What Is Groupon?
Groupon is a website and mobile app that offers coupons, cashback on purchases and group deals to consumers. Restaurants, retailers, and manufacturers use Groupon deals in an effort to lure customers into their establishments or to purchase their products.
The word "Groupon" is a portmanteau of the words group and coupon. The company partners with providers of goods and services by hosting a discount deal and keeping a percentage of the profit as a marketing fee. That percent varies, but the reported average is 50%.
Unlike a standard coupon, a groupon lets consumers pay the discounted price for goods in advance by purchasing the deal. The average groupon grants a 15% to 30% discount, but it can be as high as 90%. For example, a merchant may offer $50 worth of food for $35 or a $200 spa package for $90.
- Groupon started in 2008 as an online coupon site that offered daily deals as marketing promotions for local businesses.
- In recent years, Groupon has changed the daily deal function, and now it is more of a coupon and cashback site offering deals on a wider range of products and services, including vacations.
- At the end of 2019, Groupon was rumored to be investigating the acquisition of Yelp, an online review site, because its core business was stagnating.
The original idea behind Groupon was to tap into the power of collective purchasing by offering a substantial discount to a group of people if they buy a product or service. That's the "group" in Groupon. Ostensibly, merchants would benefit because the discount offered through the coupon would be offset by the scale of new customers.
Until 2016, Groupon deals included a "tipping point," which requires a predetermined number of consumers, such as 200, to make a purchase before the merchant must honor the discount. This model's design helps the business make an initial profit to cover the upfront cost of providing the service. After 2016, Groupon no longer requires a tipping point because most deals reach high sales volumes in a short period of time.
Real-World Examples of Groupons and Grouponing
Consumers typically receive daily deal ads through the Groupon app, location-specific email lists, or social media sites. The company releases at least one local deal every day with a predetermined purchase period, ranging from a few hours to a few days. In most cases, the discount is valid for up to six months, and the groupon amount is redeemable indefinitely.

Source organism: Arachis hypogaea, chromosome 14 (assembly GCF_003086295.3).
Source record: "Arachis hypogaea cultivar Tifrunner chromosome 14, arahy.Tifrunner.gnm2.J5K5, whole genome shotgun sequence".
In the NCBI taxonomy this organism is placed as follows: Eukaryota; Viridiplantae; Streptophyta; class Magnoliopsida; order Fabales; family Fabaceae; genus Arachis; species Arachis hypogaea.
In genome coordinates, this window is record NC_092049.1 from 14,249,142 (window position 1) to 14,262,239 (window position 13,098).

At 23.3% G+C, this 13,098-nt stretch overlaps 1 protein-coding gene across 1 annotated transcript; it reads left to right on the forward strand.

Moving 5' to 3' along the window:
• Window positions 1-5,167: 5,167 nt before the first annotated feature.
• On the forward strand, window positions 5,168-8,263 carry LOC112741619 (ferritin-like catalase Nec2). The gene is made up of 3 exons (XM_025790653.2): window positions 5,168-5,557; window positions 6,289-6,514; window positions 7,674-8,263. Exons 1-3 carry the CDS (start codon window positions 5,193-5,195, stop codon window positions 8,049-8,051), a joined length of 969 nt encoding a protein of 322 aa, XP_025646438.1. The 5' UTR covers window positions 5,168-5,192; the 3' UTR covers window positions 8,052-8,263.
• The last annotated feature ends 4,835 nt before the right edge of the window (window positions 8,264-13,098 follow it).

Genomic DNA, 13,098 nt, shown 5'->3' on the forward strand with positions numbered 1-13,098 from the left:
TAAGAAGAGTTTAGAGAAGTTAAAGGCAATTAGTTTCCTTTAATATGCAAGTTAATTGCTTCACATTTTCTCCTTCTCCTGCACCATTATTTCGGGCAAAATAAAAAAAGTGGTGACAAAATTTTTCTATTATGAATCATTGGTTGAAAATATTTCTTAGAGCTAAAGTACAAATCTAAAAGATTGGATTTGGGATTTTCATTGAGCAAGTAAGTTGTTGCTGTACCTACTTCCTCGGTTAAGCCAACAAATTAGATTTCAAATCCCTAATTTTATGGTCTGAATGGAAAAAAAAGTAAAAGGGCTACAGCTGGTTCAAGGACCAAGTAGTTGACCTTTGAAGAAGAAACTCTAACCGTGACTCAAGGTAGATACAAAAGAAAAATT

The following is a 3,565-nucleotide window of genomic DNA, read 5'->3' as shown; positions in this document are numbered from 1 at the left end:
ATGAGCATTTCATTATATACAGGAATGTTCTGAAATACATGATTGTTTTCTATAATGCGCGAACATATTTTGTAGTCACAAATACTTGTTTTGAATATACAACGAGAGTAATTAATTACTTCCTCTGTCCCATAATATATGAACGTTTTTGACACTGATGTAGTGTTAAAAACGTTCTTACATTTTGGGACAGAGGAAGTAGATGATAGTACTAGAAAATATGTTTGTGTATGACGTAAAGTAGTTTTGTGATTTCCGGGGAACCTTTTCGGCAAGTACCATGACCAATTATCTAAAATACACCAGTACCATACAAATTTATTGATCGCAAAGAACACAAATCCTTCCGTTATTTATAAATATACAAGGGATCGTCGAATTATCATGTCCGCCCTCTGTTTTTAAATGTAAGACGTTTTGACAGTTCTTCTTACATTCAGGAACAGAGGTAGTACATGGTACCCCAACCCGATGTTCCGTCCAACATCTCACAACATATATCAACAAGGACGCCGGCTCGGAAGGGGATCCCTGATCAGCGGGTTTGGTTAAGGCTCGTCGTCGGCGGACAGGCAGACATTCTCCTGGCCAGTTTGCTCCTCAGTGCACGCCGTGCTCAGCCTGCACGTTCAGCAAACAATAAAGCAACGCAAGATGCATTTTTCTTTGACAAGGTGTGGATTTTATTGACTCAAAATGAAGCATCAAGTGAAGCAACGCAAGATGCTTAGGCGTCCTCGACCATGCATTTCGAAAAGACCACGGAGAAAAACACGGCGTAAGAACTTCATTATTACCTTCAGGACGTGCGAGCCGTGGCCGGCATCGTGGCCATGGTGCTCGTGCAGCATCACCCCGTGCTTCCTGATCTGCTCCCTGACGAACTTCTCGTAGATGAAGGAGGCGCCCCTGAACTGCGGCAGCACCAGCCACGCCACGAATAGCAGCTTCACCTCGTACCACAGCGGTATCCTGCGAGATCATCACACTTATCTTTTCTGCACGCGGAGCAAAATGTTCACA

Consumers use a code or printed voucher for redemption at the time of service. Since the discount is prepaid, the customer owes the merchant only for services exceeding the value of the groupon. The "fine print" section of a groupon states the unique restrictions for each deal, such as excluded days or products. However, merchants may impose unadvertised limitations upon redemption, such as a limited menu or inflated pricing for Groupon customers.
Groupon has added new features in the last few years that expand its offerings beyond the original Groupon business model. Groupon Goods offers discounts on merchandise, Groupon Live is for ticketed events like concerts and sports events, and Groupon Getaways is for vacation packages and travel deals.
Pros and Cons of Groupon for Businesses
Groupon collects a percentage of the daily deal profit in exchange for providing merchants with a broad customer base through the company's extensive email list and social media presence. The merchant can profit from the discount if Groupon customers come back after redeeming the voucher, promote the business to their friends, or spend more than the value of the groupon.
Groupon deals may be unprofitable for businesses with variable operating costs because they often need additional staff and supplies to satisfy a sudden increase in demand. Daily deals may also attract customers outside the merchant's target audience, reducing the rate of repeat visits.